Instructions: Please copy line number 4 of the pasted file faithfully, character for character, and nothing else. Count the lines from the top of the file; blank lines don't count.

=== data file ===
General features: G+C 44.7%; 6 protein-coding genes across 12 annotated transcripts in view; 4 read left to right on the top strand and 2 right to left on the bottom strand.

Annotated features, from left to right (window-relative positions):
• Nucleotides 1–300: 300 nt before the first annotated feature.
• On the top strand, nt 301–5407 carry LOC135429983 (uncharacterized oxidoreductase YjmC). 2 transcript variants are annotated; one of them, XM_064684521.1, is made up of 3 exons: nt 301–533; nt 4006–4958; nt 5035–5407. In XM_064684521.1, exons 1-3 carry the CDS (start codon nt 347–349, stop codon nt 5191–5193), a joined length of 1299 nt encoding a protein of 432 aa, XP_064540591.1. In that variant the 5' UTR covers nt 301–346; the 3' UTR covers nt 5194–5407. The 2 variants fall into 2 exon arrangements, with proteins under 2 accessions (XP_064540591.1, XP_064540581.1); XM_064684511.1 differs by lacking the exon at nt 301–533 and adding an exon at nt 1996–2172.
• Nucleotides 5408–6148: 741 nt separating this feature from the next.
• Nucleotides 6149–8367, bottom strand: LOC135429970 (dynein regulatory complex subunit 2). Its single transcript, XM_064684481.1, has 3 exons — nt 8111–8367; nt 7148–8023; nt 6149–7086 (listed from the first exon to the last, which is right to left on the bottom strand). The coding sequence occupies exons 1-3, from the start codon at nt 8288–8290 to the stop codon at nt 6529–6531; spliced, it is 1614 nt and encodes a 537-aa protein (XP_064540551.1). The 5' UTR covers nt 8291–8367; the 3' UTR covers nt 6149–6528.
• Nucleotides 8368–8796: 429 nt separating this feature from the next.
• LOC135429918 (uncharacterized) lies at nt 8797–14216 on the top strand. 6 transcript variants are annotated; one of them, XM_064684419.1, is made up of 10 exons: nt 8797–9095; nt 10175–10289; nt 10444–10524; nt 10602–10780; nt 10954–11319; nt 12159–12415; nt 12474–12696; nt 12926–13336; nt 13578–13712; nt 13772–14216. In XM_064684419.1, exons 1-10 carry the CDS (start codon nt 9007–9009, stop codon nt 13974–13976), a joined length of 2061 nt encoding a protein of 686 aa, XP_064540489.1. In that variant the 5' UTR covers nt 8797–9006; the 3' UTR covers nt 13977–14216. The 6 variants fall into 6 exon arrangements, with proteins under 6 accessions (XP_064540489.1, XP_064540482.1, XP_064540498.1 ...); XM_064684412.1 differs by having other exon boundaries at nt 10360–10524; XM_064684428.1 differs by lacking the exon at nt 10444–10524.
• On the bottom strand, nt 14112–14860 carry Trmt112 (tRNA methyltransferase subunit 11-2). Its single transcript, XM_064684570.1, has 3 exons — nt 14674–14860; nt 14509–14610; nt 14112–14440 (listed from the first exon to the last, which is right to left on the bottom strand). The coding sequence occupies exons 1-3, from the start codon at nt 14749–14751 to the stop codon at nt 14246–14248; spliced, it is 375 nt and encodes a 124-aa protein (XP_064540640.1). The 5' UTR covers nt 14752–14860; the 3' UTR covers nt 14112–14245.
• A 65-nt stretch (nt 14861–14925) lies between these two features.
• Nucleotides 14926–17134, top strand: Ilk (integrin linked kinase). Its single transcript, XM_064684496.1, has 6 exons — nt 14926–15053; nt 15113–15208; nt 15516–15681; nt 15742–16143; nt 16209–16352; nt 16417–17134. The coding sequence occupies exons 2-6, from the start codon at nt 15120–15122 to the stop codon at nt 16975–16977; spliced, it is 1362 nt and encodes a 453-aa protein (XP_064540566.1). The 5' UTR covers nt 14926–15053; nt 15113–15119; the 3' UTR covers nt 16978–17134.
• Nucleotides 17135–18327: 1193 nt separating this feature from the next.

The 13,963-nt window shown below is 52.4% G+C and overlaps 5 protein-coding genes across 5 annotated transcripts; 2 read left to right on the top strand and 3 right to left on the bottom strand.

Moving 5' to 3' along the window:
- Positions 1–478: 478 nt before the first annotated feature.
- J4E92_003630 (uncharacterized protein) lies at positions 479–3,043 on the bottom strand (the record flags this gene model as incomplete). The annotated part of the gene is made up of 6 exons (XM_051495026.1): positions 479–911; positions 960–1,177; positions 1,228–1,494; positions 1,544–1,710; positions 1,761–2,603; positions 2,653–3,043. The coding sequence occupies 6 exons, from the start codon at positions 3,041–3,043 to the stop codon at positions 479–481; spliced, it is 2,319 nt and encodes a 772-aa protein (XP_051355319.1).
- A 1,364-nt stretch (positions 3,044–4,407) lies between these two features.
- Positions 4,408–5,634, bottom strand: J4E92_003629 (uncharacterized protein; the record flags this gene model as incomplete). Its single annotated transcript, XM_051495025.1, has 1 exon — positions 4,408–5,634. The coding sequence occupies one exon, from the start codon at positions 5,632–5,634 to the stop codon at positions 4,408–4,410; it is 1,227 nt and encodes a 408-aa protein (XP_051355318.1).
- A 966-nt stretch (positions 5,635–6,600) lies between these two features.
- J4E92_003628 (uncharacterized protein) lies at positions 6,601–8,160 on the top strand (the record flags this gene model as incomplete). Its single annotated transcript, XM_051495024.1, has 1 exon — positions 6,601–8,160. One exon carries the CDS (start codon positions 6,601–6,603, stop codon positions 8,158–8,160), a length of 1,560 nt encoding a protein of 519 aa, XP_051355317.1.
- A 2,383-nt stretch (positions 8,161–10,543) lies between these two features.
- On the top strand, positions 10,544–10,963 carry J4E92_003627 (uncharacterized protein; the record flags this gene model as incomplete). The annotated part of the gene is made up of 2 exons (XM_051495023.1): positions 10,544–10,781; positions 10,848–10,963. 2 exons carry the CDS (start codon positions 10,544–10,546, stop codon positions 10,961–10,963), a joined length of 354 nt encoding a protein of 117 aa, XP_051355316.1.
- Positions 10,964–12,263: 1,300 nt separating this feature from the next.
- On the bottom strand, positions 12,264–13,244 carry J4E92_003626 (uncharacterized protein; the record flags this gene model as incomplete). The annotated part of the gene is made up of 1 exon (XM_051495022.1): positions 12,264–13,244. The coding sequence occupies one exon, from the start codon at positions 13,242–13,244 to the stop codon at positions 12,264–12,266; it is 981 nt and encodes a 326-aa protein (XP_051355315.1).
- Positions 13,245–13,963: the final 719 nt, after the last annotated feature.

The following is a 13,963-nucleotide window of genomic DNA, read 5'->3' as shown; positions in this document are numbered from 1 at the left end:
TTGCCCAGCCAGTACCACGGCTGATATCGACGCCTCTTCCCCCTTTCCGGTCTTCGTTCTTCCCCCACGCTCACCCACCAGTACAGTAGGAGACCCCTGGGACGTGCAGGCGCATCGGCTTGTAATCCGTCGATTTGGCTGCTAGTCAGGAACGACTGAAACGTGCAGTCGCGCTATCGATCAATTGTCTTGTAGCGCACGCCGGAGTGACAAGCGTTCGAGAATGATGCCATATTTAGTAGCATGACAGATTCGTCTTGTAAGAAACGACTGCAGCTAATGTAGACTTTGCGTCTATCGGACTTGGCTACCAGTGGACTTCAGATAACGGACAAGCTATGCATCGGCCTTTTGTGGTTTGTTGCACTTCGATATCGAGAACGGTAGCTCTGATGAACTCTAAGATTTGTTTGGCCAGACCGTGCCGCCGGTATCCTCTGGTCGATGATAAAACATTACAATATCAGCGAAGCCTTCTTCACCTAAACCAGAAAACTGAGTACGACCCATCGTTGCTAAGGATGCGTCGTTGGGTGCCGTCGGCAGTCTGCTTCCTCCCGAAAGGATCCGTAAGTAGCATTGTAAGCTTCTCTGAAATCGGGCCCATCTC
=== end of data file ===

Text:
• On the top strand, nt 301–5407 carry LOC135429983 (uncharacterized oxidoreductase YjmC). 2 transcript variants are annotated; one of them, XM_064684521.1, is made up of 3 exons: nt 301–533; nt 4006–4958; nt 5035–5407. In XM_064684521.1, exons 1-3 carry the CDS (start codon nt 347–349, stop codon nt 5191–5193), a joined length of 1299 nt encoding a protein of 432 aa, XP_064540591.1. In that variant the 5' UTR covers nt 301–346; the 3' UTR covers nt 5194–5407. The 2 variants fall into 2 exon arrangements, with proteins under 2 accessions (XP_064540591.1, XP_064540581.1); XM_064684511.1 differs by lacking the exon at nt 301–533 and adding an exon at nt 1996–2172.